(News) Civil services no longer on radar of elite colleges

Civil services no longer on radar of elite colleges

The annual results of the Civil Services Examination, conducted by the UPSC, no longer cause a stir in the hallowed corridors of top colleges like St Stephen’s, Lady Shri Ram and Shri Ram College of Commerce. For several decades, St Stephen’s grabbed the limelight on the list of successful candidates in the country’s highest competitive examination. However, a changed socio-economic situation has altered the scenario. “Civil Services are not even on the radar of our students who now have a lot more job opportunities to choose from. The UPSC is a big gamble and requires two-three years’ preparation time,” said Sanjeev Grewal, associate professor of economics, St Stephen’s College. “Unlike the seventies and eighties when several Stephanians were in the bureaucracy, today our students do not even appear for the exam,” said Grewal, who is also staff adviser for the placement cell of the college.

“The success ratio of UPSC candidates from the vernacular space has increased. There are also more first-generation learners who are clearing the exam. This is because of the easier availability of study material in vernaculars, especially Hindi,” said Vivek Kumar, professor of sociology in JNU’s Centre for Study of Social Systems. The mushrooming of coaching centres catering to Hindi medium students has also enabled these students to get readymade study material, adds Kumar.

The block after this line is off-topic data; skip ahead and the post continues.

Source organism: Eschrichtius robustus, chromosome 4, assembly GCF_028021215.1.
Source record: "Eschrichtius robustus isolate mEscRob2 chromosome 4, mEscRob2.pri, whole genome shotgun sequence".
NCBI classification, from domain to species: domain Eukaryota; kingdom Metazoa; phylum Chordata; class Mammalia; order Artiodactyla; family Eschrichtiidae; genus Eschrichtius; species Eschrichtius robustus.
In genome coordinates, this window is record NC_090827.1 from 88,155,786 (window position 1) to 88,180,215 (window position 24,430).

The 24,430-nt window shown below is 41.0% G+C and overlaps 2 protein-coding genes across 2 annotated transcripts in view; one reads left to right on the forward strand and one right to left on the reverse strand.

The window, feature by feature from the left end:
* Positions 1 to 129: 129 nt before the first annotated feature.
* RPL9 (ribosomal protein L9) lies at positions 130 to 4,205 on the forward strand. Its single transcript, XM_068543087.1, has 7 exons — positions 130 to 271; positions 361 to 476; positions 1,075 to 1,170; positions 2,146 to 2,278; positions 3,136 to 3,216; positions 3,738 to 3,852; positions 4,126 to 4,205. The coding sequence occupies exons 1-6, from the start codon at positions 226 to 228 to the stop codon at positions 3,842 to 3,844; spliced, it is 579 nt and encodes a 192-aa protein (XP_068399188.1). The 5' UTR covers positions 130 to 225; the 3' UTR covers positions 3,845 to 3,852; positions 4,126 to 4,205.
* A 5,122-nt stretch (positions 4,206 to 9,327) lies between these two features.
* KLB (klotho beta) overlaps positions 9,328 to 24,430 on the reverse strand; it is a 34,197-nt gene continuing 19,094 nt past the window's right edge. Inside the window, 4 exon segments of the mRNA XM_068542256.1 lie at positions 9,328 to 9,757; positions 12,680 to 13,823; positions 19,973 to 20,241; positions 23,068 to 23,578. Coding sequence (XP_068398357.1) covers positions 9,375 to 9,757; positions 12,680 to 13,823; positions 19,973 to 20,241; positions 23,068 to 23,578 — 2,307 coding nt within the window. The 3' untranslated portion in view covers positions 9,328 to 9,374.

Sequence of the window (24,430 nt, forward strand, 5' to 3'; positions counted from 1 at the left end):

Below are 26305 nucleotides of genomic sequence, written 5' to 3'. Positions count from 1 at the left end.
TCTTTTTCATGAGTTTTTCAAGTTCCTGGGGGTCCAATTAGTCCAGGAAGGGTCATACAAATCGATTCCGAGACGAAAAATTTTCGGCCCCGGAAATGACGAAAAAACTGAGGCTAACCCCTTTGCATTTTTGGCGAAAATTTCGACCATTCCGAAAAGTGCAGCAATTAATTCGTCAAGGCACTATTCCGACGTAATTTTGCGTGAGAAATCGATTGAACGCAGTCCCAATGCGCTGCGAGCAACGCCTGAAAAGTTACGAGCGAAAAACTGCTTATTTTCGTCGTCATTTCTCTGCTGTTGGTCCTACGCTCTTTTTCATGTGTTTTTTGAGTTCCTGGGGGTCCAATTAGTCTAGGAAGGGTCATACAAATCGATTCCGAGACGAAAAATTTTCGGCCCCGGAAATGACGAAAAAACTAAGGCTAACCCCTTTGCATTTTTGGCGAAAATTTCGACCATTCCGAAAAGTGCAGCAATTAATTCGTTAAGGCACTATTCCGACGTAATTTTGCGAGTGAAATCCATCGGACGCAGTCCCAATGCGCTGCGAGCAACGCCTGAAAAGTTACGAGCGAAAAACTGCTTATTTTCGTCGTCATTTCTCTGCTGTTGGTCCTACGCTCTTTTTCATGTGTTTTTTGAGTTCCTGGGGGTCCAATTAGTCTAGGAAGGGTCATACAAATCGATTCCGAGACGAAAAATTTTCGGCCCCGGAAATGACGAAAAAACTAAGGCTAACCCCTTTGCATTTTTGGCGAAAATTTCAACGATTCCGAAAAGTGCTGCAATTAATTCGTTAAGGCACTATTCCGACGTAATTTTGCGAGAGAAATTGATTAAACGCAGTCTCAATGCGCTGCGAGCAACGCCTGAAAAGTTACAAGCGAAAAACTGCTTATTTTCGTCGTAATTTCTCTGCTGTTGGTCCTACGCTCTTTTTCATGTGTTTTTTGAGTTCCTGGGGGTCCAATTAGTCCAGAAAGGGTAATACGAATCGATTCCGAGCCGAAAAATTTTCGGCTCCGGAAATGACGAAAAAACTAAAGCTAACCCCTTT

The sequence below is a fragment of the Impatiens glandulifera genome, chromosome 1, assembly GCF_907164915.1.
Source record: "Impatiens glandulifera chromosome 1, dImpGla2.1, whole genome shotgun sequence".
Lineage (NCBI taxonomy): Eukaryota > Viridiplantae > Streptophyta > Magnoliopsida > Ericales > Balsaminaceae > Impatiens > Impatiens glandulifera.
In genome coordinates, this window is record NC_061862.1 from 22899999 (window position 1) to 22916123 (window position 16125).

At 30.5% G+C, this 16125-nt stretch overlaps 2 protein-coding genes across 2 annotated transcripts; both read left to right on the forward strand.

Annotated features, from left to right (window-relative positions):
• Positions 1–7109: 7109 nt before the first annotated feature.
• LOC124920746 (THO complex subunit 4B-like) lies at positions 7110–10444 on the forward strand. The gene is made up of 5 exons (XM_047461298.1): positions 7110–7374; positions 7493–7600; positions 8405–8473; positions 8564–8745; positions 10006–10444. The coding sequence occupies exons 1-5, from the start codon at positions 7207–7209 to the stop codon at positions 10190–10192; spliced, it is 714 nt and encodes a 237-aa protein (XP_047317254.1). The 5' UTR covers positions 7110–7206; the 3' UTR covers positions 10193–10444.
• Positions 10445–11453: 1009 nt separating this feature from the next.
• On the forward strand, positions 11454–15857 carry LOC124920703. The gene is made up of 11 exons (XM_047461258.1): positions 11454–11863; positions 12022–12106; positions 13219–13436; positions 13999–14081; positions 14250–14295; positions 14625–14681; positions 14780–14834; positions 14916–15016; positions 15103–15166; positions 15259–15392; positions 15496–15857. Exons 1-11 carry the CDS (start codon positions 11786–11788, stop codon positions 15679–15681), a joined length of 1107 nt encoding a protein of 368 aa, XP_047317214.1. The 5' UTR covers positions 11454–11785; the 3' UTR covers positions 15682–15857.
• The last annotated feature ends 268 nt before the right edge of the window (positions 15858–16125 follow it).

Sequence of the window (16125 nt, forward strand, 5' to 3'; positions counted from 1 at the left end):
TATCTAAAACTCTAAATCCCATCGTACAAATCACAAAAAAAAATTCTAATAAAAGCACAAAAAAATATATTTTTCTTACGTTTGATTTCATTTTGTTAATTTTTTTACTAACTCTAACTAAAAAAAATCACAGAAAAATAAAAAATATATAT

upsc“Ever since the UPSC allowed students to take the exam and interview in Indian languages, the ‘terror of English’ has gone,” said Dr Anand Kumar, professor of sociology in JNU’s Centre for Study of Social Systems. Candidates from small towns, who would lose out due to their lack of proficiency in English, are finding it easier to clear the interview which is now also conducted in vernaculars.

“I have not heard of any of our students clearing the UPSC examination this year. Students today have a lot more career options to choose from and that is one of the reasons why UPSC is not really sought after anymore,” said Anjani K Kochak, a teacher in the economics department of Lady Shri Ram College. Students who have good English language skills and advantage of being based in big cities like Delhi now prefer jobs in the private and corporate sector. Students of colleges like LSR, St Stephen’s and SRCC get well-paid jobs in the corporate sector which seeks employees with good English language skills.

On the other hand, encouraged by the ability of bureaucrats to bring about development through administrative action, several students from small towns are motivated to appear for the UPSC examination. Influenced and guided by Government officers in their family and friends’ network, a larger number of such students are finding their names in the coveted list of successful UPSC candidates. Consider the example of Sandeep Kaur and Manish Anand. Kaur is the daughter of a peon in Morinda in Punjab while Manish’s father is a driver of the Registrar of the Delhi High Court. “I saw senior officers in my father’s office and since childhood I wanted to become one,” said Manish.

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Courtesy: Dailypioneer.com